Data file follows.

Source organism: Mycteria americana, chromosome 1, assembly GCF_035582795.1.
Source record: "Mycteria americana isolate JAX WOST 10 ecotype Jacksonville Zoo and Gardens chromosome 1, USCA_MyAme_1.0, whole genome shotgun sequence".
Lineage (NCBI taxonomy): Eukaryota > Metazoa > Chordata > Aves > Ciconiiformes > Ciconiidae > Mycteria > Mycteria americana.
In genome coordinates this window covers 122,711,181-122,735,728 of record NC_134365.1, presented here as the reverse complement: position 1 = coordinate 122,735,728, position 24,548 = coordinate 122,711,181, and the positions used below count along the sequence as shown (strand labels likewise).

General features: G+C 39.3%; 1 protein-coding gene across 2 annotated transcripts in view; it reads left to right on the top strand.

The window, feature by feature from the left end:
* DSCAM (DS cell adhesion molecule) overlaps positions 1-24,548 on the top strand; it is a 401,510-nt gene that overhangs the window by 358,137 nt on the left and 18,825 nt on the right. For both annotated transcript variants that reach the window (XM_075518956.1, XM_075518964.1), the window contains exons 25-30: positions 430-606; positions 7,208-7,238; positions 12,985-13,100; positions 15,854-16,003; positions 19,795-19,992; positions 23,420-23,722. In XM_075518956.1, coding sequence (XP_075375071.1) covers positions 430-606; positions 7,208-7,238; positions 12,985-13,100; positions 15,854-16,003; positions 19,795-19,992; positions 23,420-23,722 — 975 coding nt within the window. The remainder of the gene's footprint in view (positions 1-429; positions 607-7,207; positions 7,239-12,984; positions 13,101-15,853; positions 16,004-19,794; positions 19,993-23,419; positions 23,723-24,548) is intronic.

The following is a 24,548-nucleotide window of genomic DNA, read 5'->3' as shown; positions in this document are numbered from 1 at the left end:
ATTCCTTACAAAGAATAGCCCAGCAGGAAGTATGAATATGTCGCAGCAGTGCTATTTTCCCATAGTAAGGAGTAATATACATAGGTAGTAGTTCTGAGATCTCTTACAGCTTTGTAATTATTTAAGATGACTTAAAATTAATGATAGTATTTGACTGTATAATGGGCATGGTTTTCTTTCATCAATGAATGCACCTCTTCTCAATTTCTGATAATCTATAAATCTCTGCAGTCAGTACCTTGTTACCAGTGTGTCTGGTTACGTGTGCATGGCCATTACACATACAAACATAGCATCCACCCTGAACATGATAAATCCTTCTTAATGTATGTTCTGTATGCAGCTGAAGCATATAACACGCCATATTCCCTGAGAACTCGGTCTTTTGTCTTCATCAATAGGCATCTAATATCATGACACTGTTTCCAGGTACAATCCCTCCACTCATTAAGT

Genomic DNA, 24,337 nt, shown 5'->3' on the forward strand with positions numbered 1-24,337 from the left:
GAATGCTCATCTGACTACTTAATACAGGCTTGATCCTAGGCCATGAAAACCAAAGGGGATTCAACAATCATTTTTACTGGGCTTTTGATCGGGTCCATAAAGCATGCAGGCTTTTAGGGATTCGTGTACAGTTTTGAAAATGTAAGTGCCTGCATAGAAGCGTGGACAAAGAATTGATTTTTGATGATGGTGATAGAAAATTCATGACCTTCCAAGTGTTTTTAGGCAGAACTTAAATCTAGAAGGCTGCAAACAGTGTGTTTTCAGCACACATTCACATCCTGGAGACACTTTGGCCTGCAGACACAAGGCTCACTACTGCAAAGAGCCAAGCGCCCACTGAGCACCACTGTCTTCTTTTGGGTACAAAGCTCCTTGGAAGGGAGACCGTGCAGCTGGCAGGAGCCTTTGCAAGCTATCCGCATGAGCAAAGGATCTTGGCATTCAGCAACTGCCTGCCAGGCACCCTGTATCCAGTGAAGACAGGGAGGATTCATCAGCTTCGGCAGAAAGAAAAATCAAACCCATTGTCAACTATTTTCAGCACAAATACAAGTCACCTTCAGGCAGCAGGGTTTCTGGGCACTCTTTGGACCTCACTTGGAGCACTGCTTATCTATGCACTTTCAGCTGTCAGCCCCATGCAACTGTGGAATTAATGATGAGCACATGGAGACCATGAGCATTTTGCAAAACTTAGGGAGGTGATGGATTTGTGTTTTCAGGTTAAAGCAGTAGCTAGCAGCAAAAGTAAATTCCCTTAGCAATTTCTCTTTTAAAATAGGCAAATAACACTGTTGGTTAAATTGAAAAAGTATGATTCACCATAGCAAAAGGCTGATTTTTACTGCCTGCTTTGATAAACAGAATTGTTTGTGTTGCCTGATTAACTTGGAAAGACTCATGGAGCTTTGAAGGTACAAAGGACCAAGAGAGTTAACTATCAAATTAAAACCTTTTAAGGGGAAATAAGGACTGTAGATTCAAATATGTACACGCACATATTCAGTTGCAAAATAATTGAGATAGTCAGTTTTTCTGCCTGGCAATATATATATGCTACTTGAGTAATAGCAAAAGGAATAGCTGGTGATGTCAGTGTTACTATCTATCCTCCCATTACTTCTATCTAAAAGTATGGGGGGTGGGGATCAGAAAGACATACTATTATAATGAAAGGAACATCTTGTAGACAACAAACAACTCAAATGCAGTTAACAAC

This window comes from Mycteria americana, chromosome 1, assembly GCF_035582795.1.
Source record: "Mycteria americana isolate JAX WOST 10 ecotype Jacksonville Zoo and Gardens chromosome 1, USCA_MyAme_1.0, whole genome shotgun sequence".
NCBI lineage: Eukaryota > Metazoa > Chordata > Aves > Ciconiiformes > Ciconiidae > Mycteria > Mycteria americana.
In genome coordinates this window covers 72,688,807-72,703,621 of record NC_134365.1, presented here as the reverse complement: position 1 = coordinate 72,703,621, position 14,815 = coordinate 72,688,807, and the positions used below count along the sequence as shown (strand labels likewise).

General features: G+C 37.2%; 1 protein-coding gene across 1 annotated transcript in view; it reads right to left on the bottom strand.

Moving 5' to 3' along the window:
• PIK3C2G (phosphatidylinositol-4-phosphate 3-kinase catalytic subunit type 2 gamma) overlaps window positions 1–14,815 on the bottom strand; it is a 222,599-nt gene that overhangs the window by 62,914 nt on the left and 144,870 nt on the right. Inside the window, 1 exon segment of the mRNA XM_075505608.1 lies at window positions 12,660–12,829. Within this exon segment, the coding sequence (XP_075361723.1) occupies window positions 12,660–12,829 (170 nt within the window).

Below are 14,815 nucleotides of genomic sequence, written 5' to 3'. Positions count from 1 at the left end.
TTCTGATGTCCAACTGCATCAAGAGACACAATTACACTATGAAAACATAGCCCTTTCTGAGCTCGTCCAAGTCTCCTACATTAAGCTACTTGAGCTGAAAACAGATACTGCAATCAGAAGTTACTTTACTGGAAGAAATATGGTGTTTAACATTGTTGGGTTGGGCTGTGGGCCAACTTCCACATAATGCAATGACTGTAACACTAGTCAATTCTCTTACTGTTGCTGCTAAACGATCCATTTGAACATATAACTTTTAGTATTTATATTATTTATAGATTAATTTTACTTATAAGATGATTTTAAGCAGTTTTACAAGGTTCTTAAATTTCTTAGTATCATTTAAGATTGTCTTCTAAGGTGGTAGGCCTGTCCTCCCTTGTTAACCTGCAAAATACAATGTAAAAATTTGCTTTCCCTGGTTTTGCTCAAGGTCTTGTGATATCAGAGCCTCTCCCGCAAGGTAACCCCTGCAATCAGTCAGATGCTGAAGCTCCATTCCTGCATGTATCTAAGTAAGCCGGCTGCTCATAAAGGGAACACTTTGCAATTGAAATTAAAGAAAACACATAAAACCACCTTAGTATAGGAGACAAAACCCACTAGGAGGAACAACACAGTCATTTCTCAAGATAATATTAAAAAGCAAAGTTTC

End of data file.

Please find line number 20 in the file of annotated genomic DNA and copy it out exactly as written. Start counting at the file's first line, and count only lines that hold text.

TTCTGATGTCCAACTGCATCAAGAGACACAATTACACTATGAAAACATAGCCCTTTCTGAGCTCGTCCAAGTCTCCTACATTAAGCTACTTGAGCTGAAAACAGATACTGCAATCAGAAGTTACTTTACTGGAAGAAATATGGTGTTTAACATTGTTGGGTTGGGCTGTGGGCCAACTTCCACATAATGCAATGACTGTAACACTAGTCAATTCTCTTACTGTTGCTGCTAAACGATCCATTTGAACATATAACTTTTAGTATTTATATTATTTATAGATTAATTTTACTTATAAGATGATTTTAAGCAGTTTTACAAGGTTCTTAAATTTCTTAGTATCATTTAAGATTGTCTTCTAAGGTGGTAGGCCTGTCCTCCCTTGTTAACCTGCAAAATACAATGTAAAAATTTGCTTTCCCTGGTTTTGCTCAAGGTCTTGTGATATCAGAGCCTCTCCCGCAAGGTAACCCCTGCAATCAGTCAGATGCTGAAGCTCCATTCCTGCATGTATCTAAGTAAGCCGGCTGCTCATAAAGGGAACACTTTGCAATTGAAATTAAAGAAAACACATAAAACCACCTTAGTATAGGAGACAAAACCCACTAGGAGGAACAACACAGTCATTTCTCAAGATAATATTAAAAAGCAAAGTTTC